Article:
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Don’t Hate Me Because I’m Referable

Long before you start looking for a job, develop the professional presence that makes people want to hire you.

From how you appear in online photos to how you talk about what you do, you are always making an impression. Polishing how you present yourself online and in person will help you build your professional network. And you’re likely going to need that network when you’re ready to find your next job.

Anyone can find themselves unemployed these days, thanks to a department’s restructuring or a corporate initiative to cut costs or automate. “It has absolutely nothing to do with performance,” says New York City executive consultant Stefanie Smith. “This is happening to very smart, competent people.”

The key to landing on your feet, she says, is making sure you have a strong professional presence before disaster strikes. Today, more companies are looking to their own employees to suggest candidates for jobs they need to fill. Studies show as many as 40% of new hires got their jobs after being referred.

4 Ways to Develop Your Professional Presence

Look the part. The person who sits next to you at a panel discussion or colleague who moves to a new company may very likely point you to your next job. But you’ll miss out if you don’t have the right attitude. You have to appear “referable” to them. You don’t have to be famously brusque or known to dress in the boardroom like you’re at Burning Man to get passed over. Sometimes, subtle oversights in how you present yourself can make people hesitant to refer you.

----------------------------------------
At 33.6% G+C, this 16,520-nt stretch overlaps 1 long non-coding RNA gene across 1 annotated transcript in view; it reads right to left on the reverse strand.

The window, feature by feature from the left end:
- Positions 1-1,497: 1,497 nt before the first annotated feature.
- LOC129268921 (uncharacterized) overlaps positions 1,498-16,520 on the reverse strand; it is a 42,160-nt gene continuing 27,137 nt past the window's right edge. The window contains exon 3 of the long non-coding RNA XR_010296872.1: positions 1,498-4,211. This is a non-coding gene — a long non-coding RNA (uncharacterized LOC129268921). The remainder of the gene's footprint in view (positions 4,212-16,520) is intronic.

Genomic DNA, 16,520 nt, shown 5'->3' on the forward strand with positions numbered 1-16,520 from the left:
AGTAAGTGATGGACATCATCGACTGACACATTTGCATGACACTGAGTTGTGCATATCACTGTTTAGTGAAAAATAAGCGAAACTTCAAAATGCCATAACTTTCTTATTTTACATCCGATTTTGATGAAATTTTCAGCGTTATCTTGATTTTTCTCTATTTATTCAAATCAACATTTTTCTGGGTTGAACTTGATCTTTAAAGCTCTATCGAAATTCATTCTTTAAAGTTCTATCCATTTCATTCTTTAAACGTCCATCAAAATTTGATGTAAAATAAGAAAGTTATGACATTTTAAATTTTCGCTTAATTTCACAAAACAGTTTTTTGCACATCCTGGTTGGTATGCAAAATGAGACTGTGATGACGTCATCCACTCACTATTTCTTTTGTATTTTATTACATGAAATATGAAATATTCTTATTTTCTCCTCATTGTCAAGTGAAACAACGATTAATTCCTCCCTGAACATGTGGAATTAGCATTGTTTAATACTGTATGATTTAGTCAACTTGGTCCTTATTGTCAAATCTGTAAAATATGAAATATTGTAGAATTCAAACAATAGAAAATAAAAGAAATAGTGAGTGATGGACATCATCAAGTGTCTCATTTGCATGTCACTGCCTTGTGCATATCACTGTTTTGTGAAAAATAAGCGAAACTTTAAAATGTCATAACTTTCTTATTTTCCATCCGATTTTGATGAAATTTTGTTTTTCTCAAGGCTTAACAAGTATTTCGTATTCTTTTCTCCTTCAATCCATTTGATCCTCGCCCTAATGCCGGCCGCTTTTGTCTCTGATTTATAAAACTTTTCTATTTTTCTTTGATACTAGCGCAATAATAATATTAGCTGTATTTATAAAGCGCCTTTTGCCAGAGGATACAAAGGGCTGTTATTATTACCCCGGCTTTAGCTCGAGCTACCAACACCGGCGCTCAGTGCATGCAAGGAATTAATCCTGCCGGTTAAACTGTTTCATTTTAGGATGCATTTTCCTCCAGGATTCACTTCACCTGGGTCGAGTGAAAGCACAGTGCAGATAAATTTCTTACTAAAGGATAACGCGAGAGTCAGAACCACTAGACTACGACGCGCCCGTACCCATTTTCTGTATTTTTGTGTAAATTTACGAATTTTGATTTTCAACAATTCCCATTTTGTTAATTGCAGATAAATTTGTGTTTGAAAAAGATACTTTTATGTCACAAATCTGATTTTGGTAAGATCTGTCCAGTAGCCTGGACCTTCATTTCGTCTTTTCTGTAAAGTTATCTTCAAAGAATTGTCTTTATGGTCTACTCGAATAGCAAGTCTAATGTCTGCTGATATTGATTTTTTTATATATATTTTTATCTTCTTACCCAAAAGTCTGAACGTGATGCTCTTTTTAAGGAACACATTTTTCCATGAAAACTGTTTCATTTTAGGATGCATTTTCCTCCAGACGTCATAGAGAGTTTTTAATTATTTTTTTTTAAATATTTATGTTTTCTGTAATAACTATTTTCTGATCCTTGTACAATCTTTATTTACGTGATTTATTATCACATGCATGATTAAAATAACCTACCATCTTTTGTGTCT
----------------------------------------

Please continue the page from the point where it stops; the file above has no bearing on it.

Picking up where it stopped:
Create a great pitch about your work. Next time you get asked to describe what you do at an interdepartmental meeting or conference, don’t just share your title. Come prepared with a pitch–one line that tells people what is interesting about your work. “If you project what you do in a way that’s compelling or intriguing, people are drawn to you,” Smith says. Rehearsing your pitch periodically–and not just when you’re looking for a job– can make it feel more natural.

Re-examine your online presence. Make sure the themes that run through your career are clear on your LinkedIn page. Showcasing the theme of your career–not just listing jobs–is especially important if you’ve pivoted a bit. If a colleague mentions your name to a key contact who checks you out online, it should be clear what key assets you will contribute to any equation. “Portray the patterns of value you provide on an ongoing basis,” says Smith.

Take the selfie off your LinkedIn profile. Colleagues aren’t likely to tell you that a haphazard photo is keeping them from referring their best contacts to you, but if yours doesn’t look polished or is too casual, there’s a risk it’s happening. Hire professional photographer to take a great head shot if you don’t have one. “That’s the first impression you are making,” says Smith. “Take it seriously.”

About the Author

Elaine Pofeldt is an independent journalist who specializes in writing about entrepreneurship and careers. She was a senior editor for Fortune Small Business magazine, and her work has appeared in Fortune, Money,, Inc. and Crain's New York Business, among others.